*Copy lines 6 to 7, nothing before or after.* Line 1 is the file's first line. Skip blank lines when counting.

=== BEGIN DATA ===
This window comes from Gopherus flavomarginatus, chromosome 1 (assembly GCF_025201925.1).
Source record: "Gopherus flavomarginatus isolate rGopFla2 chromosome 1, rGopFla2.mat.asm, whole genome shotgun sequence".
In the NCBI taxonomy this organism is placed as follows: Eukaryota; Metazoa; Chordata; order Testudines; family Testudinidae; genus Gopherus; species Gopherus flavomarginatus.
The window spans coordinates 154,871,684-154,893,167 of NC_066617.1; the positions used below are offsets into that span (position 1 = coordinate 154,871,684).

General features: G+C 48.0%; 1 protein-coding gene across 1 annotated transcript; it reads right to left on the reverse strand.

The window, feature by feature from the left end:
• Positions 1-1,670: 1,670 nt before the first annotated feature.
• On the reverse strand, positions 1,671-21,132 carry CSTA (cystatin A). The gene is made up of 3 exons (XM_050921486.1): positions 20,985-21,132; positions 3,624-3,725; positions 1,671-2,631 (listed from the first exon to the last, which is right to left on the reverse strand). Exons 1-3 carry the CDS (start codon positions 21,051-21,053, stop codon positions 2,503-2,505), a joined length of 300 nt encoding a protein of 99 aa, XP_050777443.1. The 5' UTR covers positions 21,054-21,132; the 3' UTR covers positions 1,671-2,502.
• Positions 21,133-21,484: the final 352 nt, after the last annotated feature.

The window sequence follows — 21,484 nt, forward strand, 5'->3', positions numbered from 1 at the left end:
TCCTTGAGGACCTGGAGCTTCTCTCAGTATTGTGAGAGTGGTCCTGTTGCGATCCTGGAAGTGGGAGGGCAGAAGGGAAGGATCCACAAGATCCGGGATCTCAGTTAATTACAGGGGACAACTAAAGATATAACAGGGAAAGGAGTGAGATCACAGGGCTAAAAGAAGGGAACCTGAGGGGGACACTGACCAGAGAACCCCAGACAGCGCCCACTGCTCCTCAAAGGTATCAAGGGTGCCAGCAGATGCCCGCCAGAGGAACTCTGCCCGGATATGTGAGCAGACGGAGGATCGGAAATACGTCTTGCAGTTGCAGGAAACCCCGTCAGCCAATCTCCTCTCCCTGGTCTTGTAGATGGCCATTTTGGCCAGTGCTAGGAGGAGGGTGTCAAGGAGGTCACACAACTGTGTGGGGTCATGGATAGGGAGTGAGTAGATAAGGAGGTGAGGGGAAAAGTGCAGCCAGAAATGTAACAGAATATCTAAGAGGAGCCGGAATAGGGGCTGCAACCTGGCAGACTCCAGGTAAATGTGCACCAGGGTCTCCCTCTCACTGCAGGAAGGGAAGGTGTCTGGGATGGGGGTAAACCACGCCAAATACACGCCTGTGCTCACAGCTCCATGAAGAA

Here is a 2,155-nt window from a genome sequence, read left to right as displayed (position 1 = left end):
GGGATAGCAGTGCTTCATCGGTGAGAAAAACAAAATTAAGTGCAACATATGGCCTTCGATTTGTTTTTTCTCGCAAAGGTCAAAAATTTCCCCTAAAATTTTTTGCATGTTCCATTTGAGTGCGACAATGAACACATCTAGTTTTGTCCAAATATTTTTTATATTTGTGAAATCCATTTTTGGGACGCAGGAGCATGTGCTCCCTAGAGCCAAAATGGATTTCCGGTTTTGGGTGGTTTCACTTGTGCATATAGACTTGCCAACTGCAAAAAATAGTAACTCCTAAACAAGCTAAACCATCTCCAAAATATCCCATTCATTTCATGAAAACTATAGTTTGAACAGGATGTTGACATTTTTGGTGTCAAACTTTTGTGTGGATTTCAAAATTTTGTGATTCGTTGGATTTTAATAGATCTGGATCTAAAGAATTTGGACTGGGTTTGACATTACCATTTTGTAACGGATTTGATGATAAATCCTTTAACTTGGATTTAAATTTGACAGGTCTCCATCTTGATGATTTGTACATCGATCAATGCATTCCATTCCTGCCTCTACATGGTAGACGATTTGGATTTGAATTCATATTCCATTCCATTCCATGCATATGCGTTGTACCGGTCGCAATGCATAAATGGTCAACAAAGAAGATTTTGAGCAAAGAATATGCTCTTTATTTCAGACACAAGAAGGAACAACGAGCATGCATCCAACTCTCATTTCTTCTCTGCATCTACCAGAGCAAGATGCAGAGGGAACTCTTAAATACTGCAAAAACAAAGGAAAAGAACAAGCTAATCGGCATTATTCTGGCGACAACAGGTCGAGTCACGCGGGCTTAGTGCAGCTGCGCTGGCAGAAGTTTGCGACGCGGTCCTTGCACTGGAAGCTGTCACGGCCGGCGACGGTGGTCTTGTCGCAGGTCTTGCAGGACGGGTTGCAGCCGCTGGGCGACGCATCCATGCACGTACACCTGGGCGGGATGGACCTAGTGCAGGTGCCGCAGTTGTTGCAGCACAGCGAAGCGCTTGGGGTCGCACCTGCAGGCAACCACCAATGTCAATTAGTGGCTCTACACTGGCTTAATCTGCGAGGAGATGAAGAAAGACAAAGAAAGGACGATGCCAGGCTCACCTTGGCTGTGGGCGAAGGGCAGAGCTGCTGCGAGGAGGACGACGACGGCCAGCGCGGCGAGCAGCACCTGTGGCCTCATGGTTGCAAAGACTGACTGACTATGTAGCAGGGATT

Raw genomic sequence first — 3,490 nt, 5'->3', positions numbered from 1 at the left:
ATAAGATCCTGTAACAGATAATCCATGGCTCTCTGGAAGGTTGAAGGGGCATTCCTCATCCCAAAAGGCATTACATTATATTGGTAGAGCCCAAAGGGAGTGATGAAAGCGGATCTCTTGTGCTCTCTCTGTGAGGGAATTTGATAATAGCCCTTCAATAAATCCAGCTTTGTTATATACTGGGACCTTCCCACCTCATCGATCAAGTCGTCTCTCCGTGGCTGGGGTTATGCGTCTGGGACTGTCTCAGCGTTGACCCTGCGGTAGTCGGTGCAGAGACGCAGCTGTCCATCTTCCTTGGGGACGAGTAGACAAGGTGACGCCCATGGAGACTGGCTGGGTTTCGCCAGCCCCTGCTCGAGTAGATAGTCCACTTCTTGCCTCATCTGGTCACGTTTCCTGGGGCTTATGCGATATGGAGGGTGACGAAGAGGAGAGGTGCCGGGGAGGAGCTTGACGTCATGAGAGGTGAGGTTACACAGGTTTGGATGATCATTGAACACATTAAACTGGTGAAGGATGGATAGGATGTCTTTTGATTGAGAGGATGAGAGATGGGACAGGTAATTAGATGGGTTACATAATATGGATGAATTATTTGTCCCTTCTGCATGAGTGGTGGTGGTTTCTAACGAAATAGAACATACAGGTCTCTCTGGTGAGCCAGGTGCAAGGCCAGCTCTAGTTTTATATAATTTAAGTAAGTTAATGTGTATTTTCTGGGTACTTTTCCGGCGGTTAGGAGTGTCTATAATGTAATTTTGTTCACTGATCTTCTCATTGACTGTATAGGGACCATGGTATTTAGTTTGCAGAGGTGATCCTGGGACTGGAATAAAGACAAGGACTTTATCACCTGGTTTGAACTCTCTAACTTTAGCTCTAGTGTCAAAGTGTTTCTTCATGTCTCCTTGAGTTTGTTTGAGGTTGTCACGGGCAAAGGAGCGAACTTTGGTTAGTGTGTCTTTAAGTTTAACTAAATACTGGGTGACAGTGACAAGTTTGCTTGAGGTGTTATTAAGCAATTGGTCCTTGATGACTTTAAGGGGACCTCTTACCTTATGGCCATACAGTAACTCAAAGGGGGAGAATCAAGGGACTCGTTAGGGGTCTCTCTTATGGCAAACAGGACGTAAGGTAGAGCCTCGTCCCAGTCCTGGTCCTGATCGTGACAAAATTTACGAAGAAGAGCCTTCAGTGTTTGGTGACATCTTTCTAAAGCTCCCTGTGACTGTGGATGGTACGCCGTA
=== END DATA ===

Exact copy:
The window, feature by feature from the left end:
• Positions 1-1,670: 1,670 nt before the first annotated feature.